To improve the financing of the National Health Insurance Scheme (NHIS) and make it sustainable, Professor Agyeman-Badu Akosa, a seasoned health expert, has proposed a separation of the fund management from the Scheme’s regulation.
The former Director General of the Ghana Health Service said the National Health Insurance Authority (NHIA) should only regulate the Scheme and leave its fund management to a separate body to ensure efficiency and sustainability.
The Scheme is currently beset with financial difficulties, and health experts have suggested other financing options since the premium payment constituted very little percentage of the overall cost of health care.
Speaking at a day’s workshop on sustainable healthcare financing for the NHIA in Accra, Prof Akosa said given the current precarious financial situation of the Authority, to ensure a sound financial footing, it was important for Ghana to follow the best practice, which is prudent management of insurance premiums and funds.
“In every country where health insurance works, the staff are not paid salaries but on commission basis,” he said noting that a number financing options had been proposed but indicated that taking more from the populace would require that the NHIA first puts its house in order.
If the Authority collects the premiums correctly, he said, the nation would reap about GH¢91 million when all pay at least GH¢10 each, but at the moment it was pooling less than 30 percent.
Prof Akosa said although the NHIS was the best social intervention that Ghana had implemented, it was important to de-link politics from it and make for example the appointment of its Chief Executive competitive instead of on patronage, which experiences so far had shown was not making functional enough.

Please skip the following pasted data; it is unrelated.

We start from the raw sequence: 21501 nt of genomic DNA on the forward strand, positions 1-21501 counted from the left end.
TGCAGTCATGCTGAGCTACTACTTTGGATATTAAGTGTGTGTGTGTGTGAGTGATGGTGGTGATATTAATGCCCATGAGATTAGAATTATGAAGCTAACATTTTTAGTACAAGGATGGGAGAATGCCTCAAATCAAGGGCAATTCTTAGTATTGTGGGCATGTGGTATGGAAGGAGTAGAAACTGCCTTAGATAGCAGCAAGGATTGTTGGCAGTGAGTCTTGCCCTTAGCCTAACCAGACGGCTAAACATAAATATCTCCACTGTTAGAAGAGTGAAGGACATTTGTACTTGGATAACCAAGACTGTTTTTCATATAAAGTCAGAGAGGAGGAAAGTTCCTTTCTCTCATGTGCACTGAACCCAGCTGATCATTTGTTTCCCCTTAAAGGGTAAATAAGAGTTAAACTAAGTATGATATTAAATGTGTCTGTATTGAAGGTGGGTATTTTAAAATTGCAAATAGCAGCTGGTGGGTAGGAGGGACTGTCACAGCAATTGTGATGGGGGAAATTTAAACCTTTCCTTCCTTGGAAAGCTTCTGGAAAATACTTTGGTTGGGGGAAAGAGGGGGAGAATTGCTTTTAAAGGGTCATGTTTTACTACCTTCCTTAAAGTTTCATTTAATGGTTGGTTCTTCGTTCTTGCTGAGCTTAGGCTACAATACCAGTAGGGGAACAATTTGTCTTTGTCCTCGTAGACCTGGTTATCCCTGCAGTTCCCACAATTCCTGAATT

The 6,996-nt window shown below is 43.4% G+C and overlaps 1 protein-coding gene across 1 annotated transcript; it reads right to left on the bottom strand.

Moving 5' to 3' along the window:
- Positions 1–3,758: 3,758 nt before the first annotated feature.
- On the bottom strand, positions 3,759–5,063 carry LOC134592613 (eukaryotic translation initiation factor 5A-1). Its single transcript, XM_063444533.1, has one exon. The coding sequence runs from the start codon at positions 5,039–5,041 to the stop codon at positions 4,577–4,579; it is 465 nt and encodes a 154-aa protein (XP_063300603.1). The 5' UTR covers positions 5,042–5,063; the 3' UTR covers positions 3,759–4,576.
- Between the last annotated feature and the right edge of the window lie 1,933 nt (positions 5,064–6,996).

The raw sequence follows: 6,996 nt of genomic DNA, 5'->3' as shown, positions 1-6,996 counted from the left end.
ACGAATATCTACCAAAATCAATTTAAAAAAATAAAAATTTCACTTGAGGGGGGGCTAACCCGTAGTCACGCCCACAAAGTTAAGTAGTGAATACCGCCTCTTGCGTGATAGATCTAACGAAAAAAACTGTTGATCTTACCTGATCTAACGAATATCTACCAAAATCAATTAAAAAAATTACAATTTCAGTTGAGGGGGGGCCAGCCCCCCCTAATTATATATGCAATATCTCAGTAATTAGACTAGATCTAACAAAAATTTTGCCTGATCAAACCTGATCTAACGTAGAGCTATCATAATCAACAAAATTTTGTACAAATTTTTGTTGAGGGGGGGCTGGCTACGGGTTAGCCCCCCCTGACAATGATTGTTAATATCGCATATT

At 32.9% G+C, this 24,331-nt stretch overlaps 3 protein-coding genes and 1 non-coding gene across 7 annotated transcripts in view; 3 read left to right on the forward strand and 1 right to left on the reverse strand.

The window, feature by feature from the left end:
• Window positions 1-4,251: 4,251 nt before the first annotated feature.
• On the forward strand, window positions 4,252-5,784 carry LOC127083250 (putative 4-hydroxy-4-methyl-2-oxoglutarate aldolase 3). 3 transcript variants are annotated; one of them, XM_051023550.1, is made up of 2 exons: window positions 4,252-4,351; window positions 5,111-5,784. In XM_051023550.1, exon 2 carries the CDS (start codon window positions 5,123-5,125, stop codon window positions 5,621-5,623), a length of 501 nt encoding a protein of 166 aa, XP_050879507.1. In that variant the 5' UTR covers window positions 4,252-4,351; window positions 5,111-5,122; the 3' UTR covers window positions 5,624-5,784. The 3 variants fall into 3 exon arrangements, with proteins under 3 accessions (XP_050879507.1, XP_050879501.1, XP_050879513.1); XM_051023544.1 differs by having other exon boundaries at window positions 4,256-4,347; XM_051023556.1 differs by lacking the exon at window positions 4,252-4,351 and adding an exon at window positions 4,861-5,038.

“This is the best social intervention that has taken place in Ghana and all must help and work to guard it from collapsing. The NHIS is the essence of good governance,” he said.
He said it was true that the Scheme right from its implementation in 2003 was fraught with numerous challenges, but also noted that having still in 2013 cash and carry system at our clinics and hospitals should be unacceptable today.
Cash and Carry system is a recipe for corruption that creates a lot of malpractice in the system and should not be happening now after eight years of implementing an insurance scheme.
Again, he said, it was disheartening to hear today that there are only 33 per cent active members on the scheme, though the Act makes health insurance mandatory for all.
Touching on some of the sources that could make the NHIS sustainable, Prof Akosa suggested that funds could be generated from related sectors such as the housing, water, road, environment and sanitation, which all contribute in some way to the health challenges of the population.
He said the proposal for using capitation to deal partially with the financing problem was good but that could only be successful with a good and proper data system and efforts to bring down the disease burden.
The Universal Healthcare Campaign organised the workshop as a follow up on a meeting which discussed the financial integrity of the NHIS that concluded with major proposals such as raising the VAT levy to 1.5%, introducing tax on tobacco and alcoholic beverages and tax on petrol chemicals and on road fund.
Mr Nathaniel Otoo of the NHIA said the need to revise the financial model of the scheme was foreseen right at the inception of the implementation.
He said it was important that when people talk about the number of people on the Scheme they linked it to the rate of population growth.